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Waste: more ambitious targets towards a circular economy
The European Parliament's environment committee voted on Tuesday to amend a European Commission proposal on waste management, (the 'waste package') which is a priority for the EU for this year. In previous resolutions the EP had called for more ambitious targets. This vote was the first step towards entering negotiations with the Commission and European Council.
According to statistics from 2014, 44% of all municipal waste in the EU was recycled or composted. This compares to just 31% in 2004, and by 2020 member states should be recycling or composting over 50% of waste. This still leaves a lot to be either landfilled or incinerated however, and this week the environment committee voted on a legislative package with more ambitious EU targets for 2030.
The new proposals aim to manage rubbish in a more efficient and effective manner. It is the first step towards a circular economy, where most if not all products and materials are recycled or re-used again and again (through repairing, refurbishing and recycling).
Better management of waste would benefit the environment, public health and even the economy - as waste can be a source of income. For instance, if 95% of mobile phones were collected for re-use, savings on material costs of more than €1 billion per year could be generated.
The package includes four separate directives on waste, landfills, packaging and vehicle, battery and electronic equipment recycling.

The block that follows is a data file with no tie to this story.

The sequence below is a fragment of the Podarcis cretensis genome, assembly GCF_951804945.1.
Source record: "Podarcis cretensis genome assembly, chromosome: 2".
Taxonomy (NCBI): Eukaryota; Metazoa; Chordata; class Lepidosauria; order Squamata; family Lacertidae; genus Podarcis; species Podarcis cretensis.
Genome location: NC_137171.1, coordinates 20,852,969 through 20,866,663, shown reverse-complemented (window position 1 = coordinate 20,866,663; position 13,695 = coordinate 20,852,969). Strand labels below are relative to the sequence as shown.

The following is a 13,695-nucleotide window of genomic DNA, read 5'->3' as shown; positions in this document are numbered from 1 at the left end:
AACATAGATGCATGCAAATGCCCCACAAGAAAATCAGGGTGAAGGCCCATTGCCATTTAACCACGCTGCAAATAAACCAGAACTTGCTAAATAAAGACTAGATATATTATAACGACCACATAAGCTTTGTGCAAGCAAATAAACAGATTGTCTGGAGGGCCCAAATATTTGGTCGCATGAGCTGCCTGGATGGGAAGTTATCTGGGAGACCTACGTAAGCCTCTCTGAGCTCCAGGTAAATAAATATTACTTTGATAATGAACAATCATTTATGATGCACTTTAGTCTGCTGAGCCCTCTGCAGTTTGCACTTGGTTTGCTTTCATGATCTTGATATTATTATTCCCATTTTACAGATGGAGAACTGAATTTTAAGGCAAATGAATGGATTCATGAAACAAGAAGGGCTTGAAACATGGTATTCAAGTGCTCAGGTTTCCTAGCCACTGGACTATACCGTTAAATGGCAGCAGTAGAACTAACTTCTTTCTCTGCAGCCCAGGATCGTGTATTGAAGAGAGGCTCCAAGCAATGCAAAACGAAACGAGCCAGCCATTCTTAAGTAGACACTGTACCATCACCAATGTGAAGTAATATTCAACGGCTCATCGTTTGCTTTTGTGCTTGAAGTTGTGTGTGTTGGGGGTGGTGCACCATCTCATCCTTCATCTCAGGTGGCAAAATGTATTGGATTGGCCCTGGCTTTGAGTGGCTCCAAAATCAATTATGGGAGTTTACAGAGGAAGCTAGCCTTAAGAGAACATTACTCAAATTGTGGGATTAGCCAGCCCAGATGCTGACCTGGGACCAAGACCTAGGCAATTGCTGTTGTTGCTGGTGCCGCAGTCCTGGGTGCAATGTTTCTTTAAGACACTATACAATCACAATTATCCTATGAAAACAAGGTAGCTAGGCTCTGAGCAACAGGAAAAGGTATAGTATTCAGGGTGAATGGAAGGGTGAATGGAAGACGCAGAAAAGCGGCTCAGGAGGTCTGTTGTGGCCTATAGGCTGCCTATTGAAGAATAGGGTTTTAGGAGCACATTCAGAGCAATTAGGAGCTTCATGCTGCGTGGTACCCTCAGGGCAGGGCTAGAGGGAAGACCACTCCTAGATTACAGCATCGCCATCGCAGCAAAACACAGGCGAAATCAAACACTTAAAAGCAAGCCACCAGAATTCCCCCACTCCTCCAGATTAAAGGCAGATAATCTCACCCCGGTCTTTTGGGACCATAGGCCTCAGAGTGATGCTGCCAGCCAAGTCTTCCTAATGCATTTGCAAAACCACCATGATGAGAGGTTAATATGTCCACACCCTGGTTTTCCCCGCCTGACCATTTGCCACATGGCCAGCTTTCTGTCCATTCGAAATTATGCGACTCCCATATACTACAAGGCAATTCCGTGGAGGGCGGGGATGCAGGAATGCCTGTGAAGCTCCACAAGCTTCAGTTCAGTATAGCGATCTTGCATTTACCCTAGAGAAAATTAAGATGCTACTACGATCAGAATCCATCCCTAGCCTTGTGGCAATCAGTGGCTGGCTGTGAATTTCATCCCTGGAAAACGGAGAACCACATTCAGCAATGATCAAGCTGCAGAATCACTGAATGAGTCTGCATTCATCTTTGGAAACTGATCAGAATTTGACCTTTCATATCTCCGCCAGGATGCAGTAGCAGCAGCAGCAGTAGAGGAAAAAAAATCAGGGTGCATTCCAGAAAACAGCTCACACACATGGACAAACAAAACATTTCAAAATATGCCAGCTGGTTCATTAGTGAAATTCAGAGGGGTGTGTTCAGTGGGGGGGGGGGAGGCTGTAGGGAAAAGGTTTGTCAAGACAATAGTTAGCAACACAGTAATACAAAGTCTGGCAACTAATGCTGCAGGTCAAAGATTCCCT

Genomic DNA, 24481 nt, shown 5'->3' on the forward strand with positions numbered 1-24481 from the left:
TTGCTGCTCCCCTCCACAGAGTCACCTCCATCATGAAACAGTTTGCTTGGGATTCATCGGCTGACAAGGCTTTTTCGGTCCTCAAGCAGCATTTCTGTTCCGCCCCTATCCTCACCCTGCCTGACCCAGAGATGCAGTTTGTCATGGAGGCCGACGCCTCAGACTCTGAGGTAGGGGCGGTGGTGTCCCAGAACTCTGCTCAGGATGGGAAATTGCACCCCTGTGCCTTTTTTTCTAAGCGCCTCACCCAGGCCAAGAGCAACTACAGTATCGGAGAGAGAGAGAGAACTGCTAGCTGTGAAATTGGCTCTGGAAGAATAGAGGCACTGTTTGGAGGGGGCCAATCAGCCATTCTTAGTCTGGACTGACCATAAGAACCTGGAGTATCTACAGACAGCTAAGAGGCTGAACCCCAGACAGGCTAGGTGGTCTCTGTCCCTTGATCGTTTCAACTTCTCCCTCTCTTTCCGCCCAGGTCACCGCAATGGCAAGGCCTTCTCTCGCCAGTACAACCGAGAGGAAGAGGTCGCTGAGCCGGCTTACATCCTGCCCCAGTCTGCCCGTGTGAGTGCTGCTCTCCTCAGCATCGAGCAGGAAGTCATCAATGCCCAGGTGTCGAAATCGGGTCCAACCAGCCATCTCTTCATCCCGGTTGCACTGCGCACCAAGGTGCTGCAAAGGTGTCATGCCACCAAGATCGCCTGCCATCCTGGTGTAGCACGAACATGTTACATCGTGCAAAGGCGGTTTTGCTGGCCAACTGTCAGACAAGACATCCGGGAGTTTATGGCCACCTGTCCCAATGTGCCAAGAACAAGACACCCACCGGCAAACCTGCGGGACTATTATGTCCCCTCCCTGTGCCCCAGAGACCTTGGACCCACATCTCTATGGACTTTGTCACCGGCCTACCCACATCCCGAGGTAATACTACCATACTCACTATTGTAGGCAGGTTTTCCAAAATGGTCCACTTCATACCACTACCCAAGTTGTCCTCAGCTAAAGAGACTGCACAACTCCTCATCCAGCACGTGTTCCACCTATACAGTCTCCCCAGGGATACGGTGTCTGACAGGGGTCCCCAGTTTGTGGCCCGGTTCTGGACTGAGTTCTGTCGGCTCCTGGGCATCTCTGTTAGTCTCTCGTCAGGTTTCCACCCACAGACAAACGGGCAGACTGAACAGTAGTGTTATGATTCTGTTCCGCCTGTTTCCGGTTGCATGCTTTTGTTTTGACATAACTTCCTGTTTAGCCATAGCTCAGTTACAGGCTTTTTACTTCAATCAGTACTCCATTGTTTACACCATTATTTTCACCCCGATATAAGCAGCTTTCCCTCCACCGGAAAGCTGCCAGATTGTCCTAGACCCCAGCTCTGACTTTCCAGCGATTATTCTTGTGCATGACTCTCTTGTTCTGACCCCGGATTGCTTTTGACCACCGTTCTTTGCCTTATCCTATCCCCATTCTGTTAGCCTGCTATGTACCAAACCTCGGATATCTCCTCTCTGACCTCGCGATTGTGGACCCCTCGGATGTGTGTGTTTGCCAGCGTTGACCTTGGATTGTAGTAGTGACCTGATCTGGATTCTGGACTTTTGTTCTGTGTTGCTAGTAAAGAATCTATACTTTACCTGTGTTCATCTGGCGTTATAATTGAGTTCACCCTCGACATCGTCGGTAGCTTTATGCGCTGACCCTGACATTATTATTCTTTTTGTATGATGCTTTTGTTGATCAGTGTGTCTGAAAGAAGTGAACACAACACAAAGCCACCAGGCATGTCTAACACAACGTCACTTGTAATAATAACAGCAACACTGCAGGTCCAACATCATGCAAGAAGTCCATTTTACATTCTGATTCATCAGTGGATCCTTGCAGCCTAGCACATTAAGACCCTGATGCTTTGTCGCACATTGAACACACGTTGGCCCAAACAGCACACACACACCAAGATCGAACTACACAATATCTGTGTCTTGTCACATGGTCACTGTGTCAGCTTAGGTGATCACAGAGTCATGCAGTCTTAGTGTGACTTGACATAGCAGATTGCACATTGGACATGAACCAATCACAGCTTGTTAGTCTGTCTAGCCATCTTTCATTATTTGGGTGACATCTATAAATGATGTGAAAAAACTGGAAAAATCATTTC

* Municipal waste: Mainly generated by households, municipal waste represents around 10% of the total waste generated in Europe. Between 2004 and 2014, the total municipal waste generated in the EU declined by 3% in absolute terms. However, there has been no uniform trend across countries. Whereas Denmark substantially increased the quantity of municipal waste per capita, other member states like Spain, decreased it considerably.
* Landfills: Currently in the EU the landfilling of untreated waste is banned and as of 2016 the share of biodegradable municipal waste ending up in landfills was limited to less than 35% of 1995 levels. However, most EU countries are behind the current targets and 16 member states have obtained derogations.
In 2014 countries including Austria, Belgium, Denmark, Germany, the Netherlands and Sweden sent virtually no municipal waste to landfill, while others such as Cyprus, Croatia, Greece, Latvia and Malta still landfilled more than three quarters of their municipal waste. The Commission is proposing to limit landfill waste to 10% of overall waste by 2030.
* Packaging: Materials used for packaging in the EU include paper, cardboard, glass, plastic, wood and metal. Plastic and wooden packaging hold the lowest share of recycling, although there are wide variations in recycling rates across the member states.
The proposed legislation also includes proper recycling of end-of-life vehicles, batteries (only 40% of which were recycled in 2013) and e-waste.
AP Images/European Union-EP
26th January 2017